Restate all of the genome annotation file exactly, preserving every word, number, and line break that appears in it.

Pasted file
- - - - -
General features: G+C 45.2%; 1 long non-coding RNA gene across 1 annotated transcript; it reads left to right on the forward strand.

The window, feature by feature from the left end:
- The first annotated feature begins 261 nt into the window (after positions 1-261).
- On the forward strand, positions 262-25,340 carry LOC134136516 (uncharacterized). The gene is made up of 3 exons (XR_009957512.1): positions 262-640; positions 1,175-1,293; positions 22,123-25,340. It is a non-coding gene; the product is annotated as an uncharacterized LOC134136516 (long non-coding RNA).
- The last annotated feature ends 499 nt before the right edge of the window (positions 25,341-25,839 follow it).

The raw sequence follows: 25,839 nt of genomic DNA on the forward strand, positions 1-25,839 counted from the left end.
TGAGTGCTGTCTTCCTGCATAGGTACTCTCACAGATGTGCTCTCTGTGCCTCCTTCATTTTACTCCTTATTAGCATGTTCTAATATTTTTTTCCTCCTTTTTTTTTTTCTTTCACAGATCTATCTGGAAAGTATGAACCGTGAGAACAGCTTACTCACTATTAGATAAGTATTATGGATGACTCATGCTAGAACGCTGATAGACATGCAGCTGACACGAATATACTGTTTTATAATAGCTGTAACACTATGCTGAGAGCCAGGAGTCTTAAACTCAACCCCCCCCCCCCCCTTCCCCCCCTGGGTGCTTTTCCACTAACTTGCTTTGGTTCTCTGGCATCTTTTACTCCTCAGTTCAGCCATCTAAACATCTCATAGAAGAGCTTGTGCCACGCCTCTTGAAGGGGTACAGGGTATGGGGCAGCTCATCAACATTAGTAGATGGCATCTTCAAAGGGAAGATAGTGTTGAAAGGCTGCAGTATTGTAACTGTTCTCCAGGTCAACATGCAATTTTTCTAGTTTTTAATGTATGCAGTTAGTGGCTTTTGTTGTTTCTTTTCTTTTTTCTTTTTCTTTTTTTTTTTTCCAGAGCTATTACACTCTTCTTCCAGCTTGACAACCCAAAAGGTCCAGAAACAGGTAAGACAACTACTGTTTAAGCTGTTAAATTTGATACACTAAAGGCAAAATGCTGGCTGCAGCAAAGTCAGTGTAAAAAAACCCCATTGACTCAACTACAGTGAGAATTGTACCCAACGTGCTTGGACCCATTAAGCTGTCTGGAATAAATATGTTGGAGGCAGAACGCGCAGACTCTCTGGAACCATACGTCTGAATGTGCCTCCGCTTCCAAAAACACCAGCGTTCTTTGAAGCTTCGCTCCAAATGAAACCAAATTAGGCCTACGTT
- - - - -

General features: G+C 45.2%; 1 long non-coding RNA gene across 1 annotated transcript; it reads left to right on the forward strand.

The window, feature by feature from the left end:
- The first annotated feature begins 261 nt into the window (after positions 1-261).
- On the forward strand, positions 262-25,340 carry LOC134136516 (uncharacterized). The gene is made up of 3 exons (XR_009957512.1): positions 262-640; positions 1,175-1,293; positions 22,123-25,340. It is a non-coding gene; the product is annotated as an uncharacterized LOC134136516 (long non-coding RNA).
- The last annotated feature ends 499 nt before the right edge of the window (positions 25,341-25,839 follow it).

The raw sequence follows: 25,839 nt of genomic DNA on the forward strand, positions 1-25,839 counted from the left end.
TGAGTGCTGTCTTCCTGCATAGGTACTCTCACAGATGTGCTCTCTGTGCCTCCTTCATTTTACTCCTTATTAGCATGTTCTAATATTTTTTTCCTCCTTTTTTTTTTTCTTTCACAGATCTATCTGGAAAGTATGAACCGTGAGAACAGCTTACTCACTATTAGATAAGTATTATGGATGACTCATGCTAGAACGCTGATAGACATGCAGCTGACACGAATATACTGTTTTATAATAGCTGTAACACTATGCTGAGAGCCAGGAGTCTTAAACTCAACCCCCCCCCCCCCCTTCCCCCCCTGGGTGCTTTTCCACTAACTTGCTTTGGTTCTCTGGCATCTTTTACTCCTCAGTTCAGCCATCTAAACATCTCATAGAAGAGCTTGTGCCACGCCTCTTGAAGGGGTACAGGGTATGGGGCAGCTCATCAACATTAGTAGATGGCATCTTCAAAGGGAAGATAGTGTTGAAAGGCTGCAGTATTGTAACTGTTCTCCAGGTCAACATGCAATTTTTCTAGTTTTTAATGTATGCAGTTAGTGGCTTTTGTTGTTTCTTTTCTTTTTTCTTTTTCTTTTTTTTTTTTCCAGAGCTATTACACTCTTCTTCCAGCTTGACAACCCAAAAGGTCCAGAAACAGGTAAGACAACTACTGTTTAAGCTGTTAAATTTGATACACTAAAGGCAAAATGCTGGCTGCAGCAAAGTCAGTGTAAAAAAACCCCATTGACTCAACTACAGTGAGAATTGTACCCAACGTGCTTGGACCCATTAAGCTGTCTGGAATAAATATGTTGGAGGCAGAACGCGCAGACTCTCTGGAACCATACGTCTGAATGTGCCTCCGCTTCCAAAAACACCAGCGTTCTTTGAAGCTTCGCTCCAAATGAAACCAAATTAGGCCTACGTT